For decades, videogames have been divided between handhelds and home consoles. On March 3, Nintendo released a console aiming to change this: The Nintendo Switch.
While it had been announced a few years ago as “NX,” the Switch was officially unveiled last October. In a three-minute YouTube video, Nintendo showed off its new console’s ability to act as both a home console and a portable device. When inserted into the included dock, the Switch displays on the connected TV. When taken out of the dock, the image then reverts to the 720p display on the system.
Nintendo also showed off the multiplayer aspect of the Switch. The two Joy-Con controllers can together act as one controller for single player games, or can be used individually for multiplayer games like Mario Kart 8 Deluxe. Additionally, up to eight Switch consoles can be connected locally.
However, not everyone was looking forward to the Switch. “I don’t see the point in having one,” said Amy Creider (’17). “I don’t have one nor do I want one. It’s just another advertising gimmick.”
March 3rd saw the global release of the Nintendo Switch. Like the Wii, the demand exceeded the supply, and many who didn’t pre-order did not get one on launch day.
The launch lineup was paltry, with only The Legend of Zelda: Breath of the Wild standing out. Other titles include Snipperclips, Just Dance 2017, 1-2-Switch, and other games already released on other consoles. In the upcoming months, however, more exciting games, like sequels to the Mario Kart and Splatoon series, will be released. Favorites like FIFA, Minecraft, and Skyrim come out later this year. And in the holiday season, Nintendo plans to release Super Mario Odyssey, a new 3D Mario adventure.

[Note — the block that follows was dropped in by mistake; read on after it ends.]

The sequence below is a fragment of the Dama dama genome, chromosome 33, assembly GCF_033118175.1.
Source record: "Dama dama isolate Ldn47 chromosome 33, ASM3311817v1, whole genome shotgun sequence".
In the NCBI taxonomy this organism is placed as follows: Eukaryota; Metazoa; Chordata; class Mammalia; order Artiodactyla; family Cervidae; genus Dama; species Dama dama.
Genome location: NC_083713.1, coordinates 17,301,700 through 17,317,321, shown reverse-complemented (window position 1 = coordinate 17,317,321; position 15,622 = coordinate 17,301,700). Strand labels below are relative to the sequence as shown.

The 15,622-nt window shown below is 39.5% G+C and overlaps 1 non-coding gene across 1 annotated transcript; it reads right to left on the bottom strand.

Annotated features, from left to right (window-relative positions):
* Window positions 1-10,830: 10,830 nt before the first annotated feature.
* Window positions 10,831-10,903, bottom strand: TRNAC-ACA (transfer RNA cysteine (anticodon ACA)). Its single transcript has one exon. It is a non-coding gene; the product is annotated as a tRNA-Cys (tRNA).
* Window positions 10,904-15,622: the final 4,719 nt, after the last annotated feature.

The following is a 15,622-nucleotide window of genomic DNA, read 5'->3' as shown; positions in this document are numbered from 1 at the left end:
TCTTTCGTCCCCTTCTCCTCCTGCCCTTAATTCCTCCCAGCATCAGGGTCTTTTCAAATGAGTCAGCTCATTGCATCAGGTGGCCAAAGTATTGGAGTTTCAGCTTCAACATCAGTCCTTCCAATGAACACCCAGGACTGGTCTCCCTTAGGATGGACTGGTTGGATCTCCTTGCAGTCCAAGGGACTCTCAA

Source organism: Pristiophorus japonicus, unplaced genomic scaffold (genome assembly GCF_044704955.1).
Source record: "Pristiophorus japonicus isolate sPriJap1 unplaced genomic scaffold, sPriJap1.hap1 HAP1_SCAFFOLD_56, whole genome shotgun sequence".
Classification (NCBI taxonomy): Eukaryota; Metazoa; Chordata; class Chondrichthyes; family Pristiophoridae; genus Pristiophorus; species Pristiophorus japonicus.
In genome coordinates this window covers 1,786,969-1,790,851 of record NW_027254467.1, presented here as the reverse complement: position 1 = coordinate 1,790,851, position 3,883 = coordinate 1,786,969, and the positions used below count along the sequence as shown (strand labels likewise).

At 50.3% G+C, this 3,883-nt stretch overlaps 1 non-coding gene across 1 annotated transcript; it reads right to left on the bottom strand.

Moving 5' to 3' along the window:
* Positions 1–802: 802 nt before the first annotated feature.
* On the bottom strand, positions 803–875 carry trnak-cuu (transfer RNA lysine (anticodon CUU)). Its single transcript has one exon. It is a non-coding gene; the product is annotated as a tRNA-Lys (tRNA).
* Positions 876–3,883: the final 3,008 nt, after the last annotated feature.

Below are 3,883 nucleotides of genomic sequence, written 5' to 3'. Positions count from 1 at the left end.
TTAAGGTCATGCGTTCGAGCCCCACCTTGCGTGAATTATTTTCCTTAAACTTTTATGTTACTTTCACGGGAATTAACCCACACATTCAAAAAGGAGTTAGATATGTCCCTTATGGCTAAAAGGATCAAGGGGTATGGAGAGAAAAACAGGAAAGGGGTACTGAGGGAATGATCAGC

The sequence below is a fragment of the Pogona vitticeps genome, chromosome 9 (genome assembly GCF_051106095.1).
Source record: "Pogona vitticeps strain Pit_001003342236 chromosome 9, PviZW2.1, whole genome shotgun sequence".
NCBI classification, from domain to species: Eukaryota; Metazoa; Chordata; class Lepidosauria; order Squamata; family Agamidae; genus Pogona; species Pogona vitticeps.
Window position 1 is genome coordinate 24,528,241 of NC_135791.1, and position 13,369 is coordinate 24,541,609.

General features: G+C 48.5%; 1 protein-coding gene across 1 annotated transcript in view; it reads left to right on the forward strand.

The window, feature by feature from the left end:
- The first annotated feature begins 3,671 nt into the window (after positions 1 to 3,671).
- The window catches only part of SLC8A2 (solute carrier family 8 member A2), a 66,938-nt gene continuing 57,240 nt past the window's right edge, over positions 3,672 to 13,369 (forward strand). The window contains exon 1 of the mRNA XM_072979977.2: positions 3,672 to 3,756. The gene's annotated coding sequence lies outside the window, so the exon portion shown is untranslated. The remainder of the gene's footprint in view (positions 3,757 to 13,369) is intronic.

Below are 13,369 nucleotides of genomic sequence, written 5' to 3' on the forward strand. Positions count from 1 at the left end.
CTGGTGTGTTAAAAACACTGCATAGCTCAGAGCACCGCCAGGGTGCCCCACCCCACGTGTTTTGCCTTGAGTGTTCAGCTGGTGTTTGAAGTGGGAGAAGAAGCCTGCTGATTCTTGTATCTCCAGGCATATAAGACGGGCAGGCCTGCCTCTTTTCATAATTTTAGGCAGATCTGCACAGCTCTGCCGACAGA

The Switch’s quick loading times and sleep mode complement its portability. With a straightforward operating system, Nintendo has made the simple elements of the Switch better than its past two systems, the 3DS and the Wii U. The screenshot button makes sharing gameplay moments much easier than before. Many features only available on Xbox and PlayStation systems finally made their way to Nintendo with the Switch. For Nintendo, the Switch isn’t just a fusion, it’s a reimagining of the company and its products.